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Title: Characterisation of bifidobacteria from the pig gut and selection of strains for probiosis
Author: Maxwell, Feilim J.
ISNI:       0000 0001 3621 8480
Awarding Body: University of Aberdeen
Current Institution: University of Aberdeen
Date of Award: 1994
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The bifidobacteria are among the microbial genera normally found in the gastrointestinal tract of pigs and other mammals. They are claimed to beneficially influence the health of the host by protecting against intestinal infections and have therefore been advocated and used as probiotics in man and animals. The purpose of this study was to investigate the bifidobacteria of the pig gut with a view to selecting strains suitable for probiosis. Bifidobacteria were isolated from the faeces of pigs by quantifying fermentation end-products and by assaying for the unique bifidobacterial enzyme fructose-6-phosphate phosphoketolase. Species identification was achieved by analysis of carbohydrate utilisation ability and isozyme mobility on polyacrylamide gels. A number of bifidobacteria of indeterminate species were found. Bifidobacterial isolates were further characterised to identify their resistance to heat and bile salts and sensitivity to oxygen. Certain indigestible carbohydrates have been proposed to selectively stimulate bifidobacteria in the hindgut when fed to animals. A range of these carbohydrates were screened for ability to support growth of the isolates in vitro using a microtitre plate assay. Bifidobacteria were screened for antagonistic activity against a number of intestinal pathogens and other bacteria likely to compete for the same ecological niche. A number of inhibitory strains were found. The inhibitory effect was due solely to the acidic end-products of bifidobacterial fermentation. A mixed flora fermenter simulation of the porcine ileum was used to study the effect of bifidobacterial and fructo-oligosaccharide supplementation on the survival of an enterotoxigenic Escherichia coli strain. Although the supplementation did not increase the rate of disappearance of the E. coli strain from the fermenter contents, an increase in acid production by the fermenter contents was noted. This may represent an advantageous consequence of bifidobacterial fermentation in vivo.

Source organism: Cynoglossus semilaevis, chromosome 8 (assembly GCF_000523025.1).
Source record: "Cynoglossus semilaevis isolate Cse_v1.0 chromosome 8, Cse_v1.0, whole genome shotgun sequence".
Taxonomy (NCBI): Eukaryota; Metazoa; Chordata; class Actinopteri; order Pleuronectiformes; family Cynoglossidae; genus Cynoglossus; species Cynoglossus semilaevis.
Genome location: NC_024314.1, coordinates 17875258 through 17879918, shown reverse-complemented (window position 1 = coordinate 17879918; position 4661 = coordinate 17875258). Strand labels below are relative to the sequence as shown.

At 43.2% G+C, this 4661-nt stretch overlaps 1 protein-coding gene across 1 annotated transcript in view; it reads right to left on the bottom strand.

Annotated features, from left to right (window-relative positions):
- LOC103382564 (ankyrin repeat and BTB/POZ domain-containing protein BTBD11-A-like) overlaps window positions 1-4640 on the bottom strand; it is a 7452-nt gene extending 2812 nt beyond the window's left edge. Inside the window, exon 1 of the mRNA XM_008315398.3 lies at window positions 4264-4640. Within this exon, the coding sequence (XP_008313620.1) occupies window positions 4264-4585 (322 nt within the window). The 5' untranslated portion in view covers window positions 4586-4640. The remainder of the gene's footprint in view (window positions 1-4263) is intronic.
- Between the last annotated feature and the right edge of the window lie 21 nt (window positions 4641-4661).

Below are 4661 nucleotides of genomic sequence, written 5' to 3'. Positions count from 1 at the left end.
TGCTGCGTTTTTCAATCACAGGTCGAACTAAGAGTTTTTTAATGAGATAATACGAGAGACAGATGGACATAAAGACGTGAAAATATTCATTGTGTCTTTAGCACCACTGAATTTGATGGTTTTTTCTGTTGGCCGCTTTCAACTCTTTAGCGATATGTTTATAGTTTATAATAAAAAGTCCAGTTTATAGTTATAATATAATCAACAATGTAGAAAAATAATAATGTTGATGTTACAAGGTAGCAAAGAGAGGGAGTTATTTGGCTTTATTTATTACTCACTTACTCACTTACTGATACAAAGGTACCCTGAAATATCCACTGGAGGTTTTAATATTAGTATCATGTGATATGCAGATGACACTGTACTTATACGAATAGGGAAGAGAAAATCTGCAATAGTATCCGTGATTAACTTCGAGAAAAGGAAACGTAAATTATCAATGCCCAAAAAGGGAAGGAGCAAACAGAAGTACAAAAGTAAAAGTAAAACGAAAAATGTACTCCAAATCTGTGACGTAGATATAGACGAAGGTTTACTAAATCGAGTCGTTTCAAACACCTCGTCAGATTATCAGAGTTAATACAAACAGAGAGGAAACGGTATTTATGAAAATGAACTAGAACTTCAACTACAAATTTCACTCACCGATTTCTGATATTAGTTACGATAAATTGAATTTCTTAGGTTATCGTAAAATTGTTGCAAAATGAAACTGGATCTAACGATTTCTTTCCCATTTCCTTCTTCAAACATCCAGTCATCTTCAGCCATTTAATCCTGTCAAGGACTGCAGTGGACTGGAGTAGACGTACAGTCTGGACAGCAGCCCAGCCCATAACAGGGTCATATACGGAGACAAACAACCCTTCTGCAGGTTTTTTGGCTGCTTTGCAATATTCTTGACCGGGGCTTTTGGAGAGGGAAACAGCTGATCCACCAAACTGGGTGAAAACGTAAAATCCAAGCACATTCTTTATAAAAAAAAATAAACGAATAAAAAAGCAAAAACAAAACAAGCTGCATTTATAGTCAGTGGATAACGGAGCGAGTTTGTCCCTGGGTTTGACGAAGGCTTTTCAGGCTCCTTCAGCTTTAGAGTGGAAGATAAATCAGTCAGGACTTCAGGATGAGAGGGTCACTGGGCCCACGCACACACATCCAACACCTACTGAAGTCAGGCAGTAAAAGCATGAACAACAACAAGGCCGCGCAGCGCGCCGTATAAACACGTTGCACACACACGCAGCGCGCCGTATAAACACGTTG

Supervisor: Not available Sponsor: Not available
Qualification Name: Thesis (Ph.D.) Qualification Level: Doctoral
EThOS ID:  DOI: Not available
Keywords: Intestine; Feed supplements